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Metformin Effects on the Liver

by
author image Janet Renee, MS, RD
Janet Renee is a clinical dietitian with a special interest in weight management, sports dietetics, medical nutrition therapy and diet trends. She earned her Master of Science in nutrition from the University of Chicago and has contributed to health and wellness magazines, including Prevention, Self, Shape and Cooking Light.
Metformin Effects on the Liver
Businessman sitting at his desk with medicine and a glass of water Photo Credit Stockbyte/Stockbyte/Getty Images

Physicians commonly prescribe Metformin if you have Type 2 diabetes and need help controlling your blood sugar. It reduces how much glucose you absorb from food and the amount your liver produces. On rare occasions, however, Metformin causes liver dysfunction and a serious metabolic condition involving the liver. For this reason, physicians exercise caution when prescribing Metformin to patients with liver disease.

Liver Signaling

In healthy individuals, the liver produces glucose to keep blood sugar stable when you haven't eaten for several hours. Uncontrolled glucose production in the liver may cause high blood sugar in individuals with Type 2 diabetes. Researchers discovered that Metformin blocks critical enzymes involved in signaling the liver to produce glucose, thereby decreasing blood sugar levels. Their work was reported in the February 2013 edition of the journal "Nature."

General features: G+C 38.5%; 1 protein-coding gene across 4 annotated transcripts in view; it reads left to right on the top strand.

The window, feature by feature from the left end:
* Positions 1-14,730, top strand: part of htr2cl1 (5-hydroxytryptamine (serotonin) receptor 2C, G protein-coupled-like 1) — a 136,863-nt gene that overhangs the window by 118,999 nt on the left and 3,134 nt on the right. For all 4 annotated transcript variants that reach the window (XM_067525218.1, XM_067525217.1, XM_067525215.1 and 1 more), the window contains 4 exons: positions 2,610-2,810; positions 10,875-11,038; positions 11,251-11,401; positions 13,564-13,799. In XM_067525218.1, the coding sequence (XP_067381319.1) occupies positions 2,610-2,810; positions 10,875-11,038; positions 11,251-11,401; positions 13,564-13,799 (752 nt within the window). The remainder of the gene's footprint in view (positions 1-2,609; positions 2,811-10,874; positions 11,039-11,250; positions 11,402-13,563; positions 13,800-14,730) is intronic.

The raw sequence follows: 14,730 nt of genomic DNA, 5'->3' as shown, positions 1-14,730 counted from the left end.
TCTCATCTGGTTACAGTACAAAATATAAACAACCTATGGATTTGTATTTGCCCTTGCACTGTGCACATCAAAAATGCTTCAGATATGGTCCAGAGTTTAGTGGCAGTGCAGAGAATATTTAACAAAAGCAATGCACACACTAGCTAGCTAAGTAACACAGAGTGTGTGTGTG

Lactic Acid Production

Your muscles, brain, skin and other tissues produce a substance called lactic acid. Under normal circumstances, your liver and kidneys remove lactic acid from the blood and convert some of it to glucose. If a life-threatening metabolic condition known as lactic acidosis occurs, lactic acid levels increase faster than the liver can keep up with. Though its mechanism is unclear, Metformin causes lactic acidosis in a small segment -- up to 1 percent -- of patients, according to NYU Langone Medical Center. Almost all reported cases occurred in patients with underlying metabolic issues, such as liver or kidney disease.

Mild Liver Dysfunction

According to LiverTox, a publication of the U.S. National Library of Science drug database, Metformin may occasionally cause mild liver toxicity, characterized by minor elevations in liver enzymes. It occurs in less than 1 percent of the patients taking Metformin and usually appears within the first one to eight weeks of treatment, according to LiverTox. Liver problems usually resolve quickly once you stop taking the Metformin, according to LiverTox.

Knowing the Signs

Your liver is a critical organ that is responsible for detoxifying your blood. While Metformin influences the liver in some positive ways that result in decreased glucose output, it's capable, under rare circumstances, of negatively affecting liver function. Seek immediate medical attention if you notice signs of liver toxicity, which include weakness, fatigue or jaundice.

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